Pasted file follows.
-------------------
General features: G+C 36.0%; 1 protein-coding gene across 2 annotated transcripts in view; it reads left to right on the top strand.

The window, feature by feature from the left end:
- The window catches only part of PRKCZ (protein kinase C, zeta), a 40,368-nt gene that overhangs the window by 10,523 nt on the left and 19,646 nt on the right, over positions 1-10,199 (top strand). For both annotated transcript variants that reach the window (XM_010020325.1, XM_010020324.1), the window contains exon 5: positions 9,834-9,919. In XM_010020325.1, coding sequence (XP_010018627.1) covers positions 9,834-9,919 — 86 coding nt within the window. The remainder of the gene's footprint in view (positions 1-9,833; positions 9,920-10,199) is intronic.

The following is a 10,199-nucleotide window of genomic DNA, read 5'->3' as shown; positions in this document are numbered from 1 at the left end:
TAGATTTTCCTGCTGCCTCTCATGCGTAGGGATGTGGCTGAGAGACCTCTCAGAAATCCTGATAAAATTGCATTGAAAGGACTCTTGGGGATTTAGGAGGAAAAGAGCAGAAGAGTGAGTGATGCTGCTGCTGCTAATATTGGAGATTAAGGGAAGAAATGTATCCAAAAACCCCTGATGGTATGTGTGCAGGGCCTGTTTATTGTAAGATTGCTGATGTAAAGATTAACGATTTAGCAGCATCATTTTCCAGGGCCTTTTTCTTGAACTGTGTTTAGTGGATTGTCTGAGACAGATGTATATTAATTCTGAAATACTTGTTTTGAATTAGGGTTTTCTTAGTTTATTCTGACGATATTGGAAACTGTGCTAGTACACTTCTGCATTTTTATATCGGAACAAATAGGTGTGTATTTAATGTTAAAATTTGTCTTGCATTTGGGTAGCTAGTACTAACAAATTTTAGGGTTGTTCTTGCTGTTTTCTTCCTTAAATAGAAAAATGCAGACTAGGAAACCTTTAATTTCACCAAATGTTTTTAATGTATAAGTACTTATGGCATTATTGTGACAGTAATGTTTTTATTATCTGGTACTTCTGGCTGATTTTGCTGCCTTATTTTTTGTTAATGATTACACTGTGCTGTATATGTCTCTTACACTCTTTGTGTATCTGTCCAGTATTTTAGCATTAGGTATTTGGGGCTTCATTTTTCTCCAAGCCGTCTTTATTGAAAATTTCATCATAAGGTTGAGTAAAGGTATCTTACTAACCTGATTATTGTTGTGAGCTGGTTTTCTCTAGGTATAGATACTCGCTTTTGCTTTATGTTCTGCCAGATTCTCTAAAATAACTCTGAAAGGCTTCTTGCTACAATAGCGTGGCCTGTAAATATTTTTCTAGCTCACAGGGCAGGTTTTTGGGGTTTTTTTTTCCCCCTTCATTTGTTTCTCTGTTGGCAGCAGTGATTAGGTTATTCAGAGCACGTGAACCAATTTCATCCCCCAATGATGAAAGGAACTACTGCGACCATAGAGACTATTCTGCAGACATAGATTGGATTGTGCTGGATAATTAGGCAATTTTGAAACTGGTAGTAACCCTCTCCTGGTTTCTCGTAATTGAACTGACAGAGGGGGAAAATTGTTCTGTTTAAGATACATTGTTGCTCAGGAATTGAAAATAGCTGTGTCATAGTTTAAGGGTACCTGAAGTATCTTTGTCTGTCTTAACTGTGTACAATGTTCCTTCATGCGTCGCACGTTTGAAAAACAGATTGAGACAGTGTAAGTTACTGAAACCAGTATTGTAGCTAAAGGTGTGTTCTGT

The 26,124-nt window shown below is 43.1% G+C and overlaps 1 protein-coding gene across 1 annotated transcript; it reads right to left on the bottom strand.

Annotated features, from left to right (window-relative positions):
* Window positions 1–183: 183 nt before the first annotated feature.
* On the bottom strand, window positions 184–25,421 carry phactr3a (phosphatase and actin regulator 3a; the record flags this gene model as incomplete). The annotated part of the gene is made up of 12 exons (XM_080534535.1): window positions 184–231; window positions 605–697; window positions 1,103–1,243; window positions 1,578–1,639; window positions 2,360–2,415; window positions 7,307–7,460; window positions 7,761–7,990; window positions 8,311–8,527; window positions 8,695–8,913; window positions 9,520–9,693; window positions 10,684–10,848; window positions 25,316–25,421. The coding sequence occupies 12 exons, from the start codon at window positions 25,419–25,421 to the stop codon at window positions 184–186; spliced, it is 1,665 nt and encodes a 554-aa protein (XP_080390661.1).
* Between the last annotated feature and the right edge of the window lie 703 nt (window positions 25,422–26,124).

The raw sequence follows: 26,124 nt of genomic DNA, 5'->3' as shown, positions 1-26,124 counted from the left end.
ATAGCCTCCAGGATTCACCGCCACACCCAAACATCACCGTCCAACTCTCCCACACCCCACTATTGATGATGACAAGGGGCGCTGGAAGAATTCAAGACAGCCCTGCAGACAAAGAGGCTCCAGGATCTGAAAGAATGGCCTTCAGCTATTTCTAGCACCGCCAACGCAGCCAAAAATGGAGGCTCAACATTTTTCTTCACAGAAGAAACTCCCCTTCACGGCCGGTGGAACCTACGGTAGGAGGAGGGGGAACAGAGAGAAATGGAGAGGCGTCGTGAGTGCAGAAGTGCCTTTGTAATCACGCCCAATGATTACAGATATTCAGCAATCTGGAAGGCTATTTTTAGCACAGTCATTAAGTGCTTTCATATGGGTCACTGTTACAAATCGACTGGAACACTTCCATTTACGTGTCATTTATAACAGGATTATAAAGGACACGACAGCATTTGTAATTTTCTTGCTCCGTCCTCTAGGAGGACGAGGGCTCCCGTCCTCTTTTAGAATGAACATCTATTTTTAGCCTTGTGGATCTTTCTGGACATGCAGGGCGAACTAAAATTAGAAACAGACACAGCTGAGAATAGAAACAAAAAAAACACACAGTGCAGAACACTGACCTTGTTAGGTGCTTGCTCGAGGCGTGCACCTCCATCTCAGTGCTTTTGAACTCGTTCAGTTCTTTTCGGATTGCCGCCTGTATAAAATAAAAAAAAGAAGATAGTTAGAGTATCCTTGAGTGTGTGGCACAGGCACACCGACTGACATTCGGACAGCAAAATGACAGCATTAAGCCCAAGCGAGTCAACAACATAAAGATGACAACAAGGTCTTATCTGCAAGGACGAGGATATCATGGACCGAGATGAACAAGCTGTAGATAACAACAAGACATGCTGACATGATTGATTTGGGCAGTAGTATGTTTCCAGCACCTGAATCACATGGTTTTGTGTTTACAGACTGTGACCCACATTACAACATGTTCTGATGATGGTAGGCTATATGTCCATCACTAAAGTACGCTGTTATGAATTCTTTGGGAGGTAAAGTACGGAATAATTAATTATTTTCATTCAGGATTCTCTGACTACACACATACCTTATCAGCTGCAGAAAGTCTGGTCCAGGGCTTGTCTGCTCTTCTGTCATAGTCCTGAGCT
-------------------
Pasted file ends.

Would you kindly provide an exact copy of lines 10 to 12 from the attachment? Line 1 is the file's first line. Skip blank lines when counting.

* Between the last annotated feature and the right edge of the window lie 703 nt (window positions 25,422–26,124).

The raw sequence follows: 26,124 nt of genomic DNA, 5'->3' as shown, positions 1-26,124 counted from the left end.
ATAGCCTCCAGGATTCACCGCCACACCCAAACATCACCGTCCAACTCTCCCACACCCCACTATTGATGATGACAAGGGGCGCTGGAAGAATTCAAGACAGCCCTGCAGACAAAGAGGCTCCAGGATCTGAAAGAATGGCCTTCAGCTATTTCTAGCACCGCCAACGCAGCCAAAAATGGAGGCTCAACATTTTTCTTCACAGAAGAAACTCCCCTTCACGGCCGGTGGAACCTACGGTAGGAGGAGGGGGAACAGAGAGAAATGGAGAGGCGTCGTGAGTGCAGAAGTGCCTTTGTAATCACGCCCAATGATTACAGATATTCAGCAATCTGGAAGGCTATTTTTAGCACAGTCATTAAGTGCTTTCATATGGGTCACTGTTACAAATCGACTGGAACACTTCCATTTACGTGTCATTTATAACAGGATTATAAAGGACACGACAGCATTTGTAATTTTCTTGCTCCGTCCTCTAGGAGGACGAGGGCTCCCGTCCTCTTTTAGAATGAACATCTATTTTTAGCCTTGTGGATCTTTCTGGACATGCAGGGCGAACTAAAATTAGAAACAGACACAGCTGAGAATAGAAACAAAAAAAACACACAGTGCAGAACACTGACCTTGTTAGGTGCTTGCTCGAGGCGTGCACCTCCATCTCAGTGCTTTTGAACTCGTTCAGTTCTTTTCGGATTGCCGCCTGTATAAAATAAAAAAAAGAAGATAGTTAGAGTATCCTTGAGTGTGTGGCACAGGCACACCGACTGACATTCGGACAGCAAAATGACAGCATTAAGCCCAAGCGAGTCAACAACATAAAGATGACAACAAGGTCTTATCTGCAAGGACGAGGATATCATGGACCGAGATGAACAAGCTGTAGATAACAACAAGACATGCTGACATGATTGATTTGGGCAGTAGTATGTTTCCAGCACCTGAATCACATGGTTTTGTGTTTACAGACTGTGACCCACATTACAACATGTTCTGATGATGGTAGGCTATATGTCCATCACTAAAGTACGCTGTTATGAATTCTTTGGGAGGTAAAGTACGGAATAATTAATTATTTTCATTCAGGATTCTCTGACTACACACATACCTTATCAGCTGCAGAAAGTCTGGTCCAGGGCTTGTCTGCTCTTCTGTCATAGTCCTGAGCT